As the former co- chair of the Women's Caucus, Maloney is a nationally-recognized advocate for women's and family issues, with special emphasis on funding for women's health needs, reproductive freedom, and international family planning. She was a member of the U.S. delegations to the Fourth World Conference on Women in Beijing and to the International Conference on Population and Development (ICPD) fifth-year review and appraisal at The Hague (Cairo + 5). In 2004, she attended ICPD's tenth-year review meeting in Puerto Rico.

As the Member of Congress who has spearheaded the Debbie Smith Act in numerous sessions of Congress, Maloney took the lead in the effort to erase the backlog of rape DNA testing kits that could put rapists behind bars. In 2004, the Debbie Smith Act was attached to two broader pieces legislation on DNA technology, which each had wide bipartisan support in the House and Senate. After passing the House and Senate, the Justice for All Act, containing the Debbie Smith legislation, was signed into law in October 2004.

Maloney has also been an outspoken authority against the persistent problem of sexual assault in the military. She successfully attached an amendment to the Defense Authorization legislation in 2004 that will ensure the American military has ample rape DNA testing kits and that the use of those kits is properly expedited.

Maloney has fought vigorously to restore the Untied States's contribution to UNFPA, the United Nation's Population Fund, since the Bush Administration first withheld it in 2002. Maloney succeeded in increasing funding for UNFPA in the FY 2002 Foreign Operations Appropriations bill to $34 million, a $12.5 million increase from the previous fiscal year. Additionally, she introduced the Saving Women's Lives Act of 2002, to try to spur the Bush Administration to release the $34 million budgeted for the United Nations Population Fund. In 2004, Maloney proposed compromise legislation to restore the U.S.'s contribution to combat the horrific condition obstetric fistula. In November 2002, Maloney was recognized for "Carrying the Weight of the World" by United Nations Family Planning and received their Women's Leadership Award.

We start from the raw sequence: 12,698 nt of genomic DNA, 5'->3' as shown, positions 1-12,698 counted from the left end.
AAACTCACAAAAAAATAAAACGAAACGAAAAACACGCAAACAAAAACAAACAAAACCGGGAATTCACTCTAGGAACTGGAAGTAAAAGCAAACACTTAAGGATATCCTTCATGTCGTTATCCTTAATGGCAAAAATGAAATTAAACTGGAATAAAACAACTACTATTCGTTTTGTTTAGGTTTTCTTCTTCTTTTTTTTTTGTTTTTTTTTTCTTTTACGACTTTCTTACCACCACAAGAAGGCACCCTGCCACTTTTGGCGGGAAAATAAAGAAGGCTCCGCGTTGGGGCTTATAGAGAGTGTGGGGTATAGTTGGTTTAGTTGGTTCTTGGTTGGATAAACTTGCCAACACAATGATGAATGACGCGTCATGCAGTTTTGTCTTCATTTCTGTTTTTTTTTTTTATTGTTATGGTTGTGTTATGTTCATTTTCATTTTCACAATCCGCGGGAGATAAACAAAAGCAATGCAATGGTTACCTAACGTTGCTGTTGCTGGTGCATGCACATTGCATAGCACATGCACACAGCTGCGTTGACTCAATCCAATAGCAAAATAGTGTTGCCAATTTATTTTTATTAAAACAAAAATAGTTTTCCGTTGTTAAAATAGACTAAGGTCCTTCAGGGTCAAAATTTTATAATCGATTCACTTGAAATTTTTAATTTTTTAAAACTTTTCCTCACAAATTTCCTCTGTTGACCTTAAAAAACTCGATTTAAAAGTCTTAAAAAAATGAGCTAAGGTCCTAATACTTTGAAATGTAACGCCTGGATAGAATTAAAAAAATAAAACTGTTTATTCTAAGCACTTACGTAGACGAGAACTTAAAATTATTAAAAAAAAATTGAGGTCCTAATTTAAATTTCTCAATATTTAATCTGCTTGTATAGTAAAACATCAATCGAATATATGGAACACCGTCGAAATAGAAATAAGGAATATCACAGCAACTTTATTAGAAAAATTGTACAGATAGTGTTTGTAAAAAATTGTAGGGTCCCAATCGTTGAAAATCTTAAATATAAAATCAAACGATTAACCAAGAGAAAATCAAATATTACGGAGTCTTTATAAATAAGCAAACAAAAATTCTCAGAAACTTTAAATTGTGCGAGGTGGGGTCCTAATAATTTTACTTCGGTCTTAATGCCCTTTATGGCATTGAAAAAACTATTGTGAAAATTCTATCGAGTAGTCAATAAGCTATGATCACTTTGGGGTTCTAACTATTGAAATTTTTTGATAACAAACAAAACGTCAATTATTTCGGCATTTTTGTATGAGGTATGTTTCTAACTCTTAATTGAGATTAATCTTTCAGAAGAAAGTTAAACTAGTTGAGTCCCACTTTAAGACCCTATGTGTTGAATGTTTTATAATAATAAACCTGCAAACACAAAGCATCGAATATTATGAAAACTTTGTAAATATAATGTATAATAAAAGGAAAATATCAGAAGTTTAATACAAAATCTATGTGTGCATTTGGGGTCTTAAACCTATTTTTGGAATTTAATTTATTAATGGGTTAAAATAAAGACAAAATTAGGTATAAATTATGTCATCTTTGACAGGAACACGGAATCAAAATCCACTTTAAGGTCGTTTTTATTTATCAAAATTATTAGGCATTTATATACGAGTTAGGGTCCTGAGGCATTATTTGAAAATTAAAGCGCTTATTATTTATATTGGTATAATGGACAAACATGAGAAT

Maloney worked to increase public awareness in social inequalities between men and women that still exist in American In January 2002, she released The Dingell-Maloney Report: A New Look through the Glass Ceiling, an alarming report documenting a widening wage gap between men and women managers. Together with her colleague John Dingell of Michigan, she followed the 2002 report up by commissioning another Government Accountability Office (GAO) report, this one examining wages for all women over the past 20 years. The comprehensive report, released in 2004, revealed a persistent wage gap of 20-cents on the dollar that has remained unchanged.